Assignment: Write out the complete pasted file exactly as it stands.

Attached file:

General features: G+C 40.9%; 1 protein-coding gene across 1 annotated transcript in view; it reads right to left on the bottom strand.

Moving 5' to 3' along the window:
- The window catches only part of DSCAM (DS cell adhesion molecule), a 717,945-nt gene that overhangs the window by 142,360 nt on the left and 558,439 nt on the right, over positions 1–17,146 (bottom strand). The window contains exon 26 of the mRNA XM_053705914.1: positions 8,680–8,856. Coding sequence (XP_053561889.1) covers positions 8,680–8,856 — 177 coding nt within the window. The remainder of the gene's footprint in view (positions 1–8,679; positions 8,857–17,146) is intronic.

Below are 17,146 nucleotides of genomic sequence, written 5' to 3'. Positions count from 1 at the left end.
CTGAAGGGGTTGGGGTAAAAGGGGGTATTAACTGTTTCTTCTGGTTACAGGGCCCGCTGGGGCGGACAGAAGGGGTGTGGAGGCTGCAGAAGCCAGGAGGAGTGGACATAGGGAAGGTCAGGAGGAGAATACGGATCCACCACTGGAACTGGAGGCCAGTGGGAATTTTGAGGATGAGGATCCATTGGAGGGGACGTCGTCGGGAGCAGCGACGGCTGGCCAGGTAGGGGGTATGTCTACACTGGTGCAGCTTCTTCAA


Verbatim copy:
General features: G+C 40.9%; 1 protein-coding gene across 1 annotated transcript in view; it reads right to left on the bottom strand.

Moving 5' to 3' along the window:
- The window catches only part of DSCAM (DS cell adhesion molecule), a 717,945-nt gene that overhangs the window by 142,360 nt on the left and 558,439 nt on the right, over positions 1–17,146 (bottom strand). The window contains exon 26 of the mRNA XM_053705914.1: positions 8,680–8,856. Coding sequence (XP_053561889.1) covers positions 8,680–8,856 — 177 coding nt within the window. The remainder of the gene's footprint in view (positions 1–8,679; positions 8,857–17,146) is intronic.

Below are 17,146 nucleotides of genomic sequence, written 5' to 3'. Positions count from 1 at the left end.
CTGAAGGGGTTGGGGTAAAAGGGGGTATTAACTGTTTCTTCTGGTTACAGGGCCCGCTGGGGCGGACAGAAGGGGTGTGGAGGCTGCAGAAGCCAGGAGGAGTGGACATAGGGAAGGTCAGGAGGAGAATACGGATCCACCACTGGAACTGGAGGCCAGTGGGAATTTTGAGGATGAGGATCCATTGGAGGGGACGTCGTCGGGAGCAGCGACGGCTGGCCAGGTAGGGGGTATGTCTACACTGGTGCAGCTTCTTCAA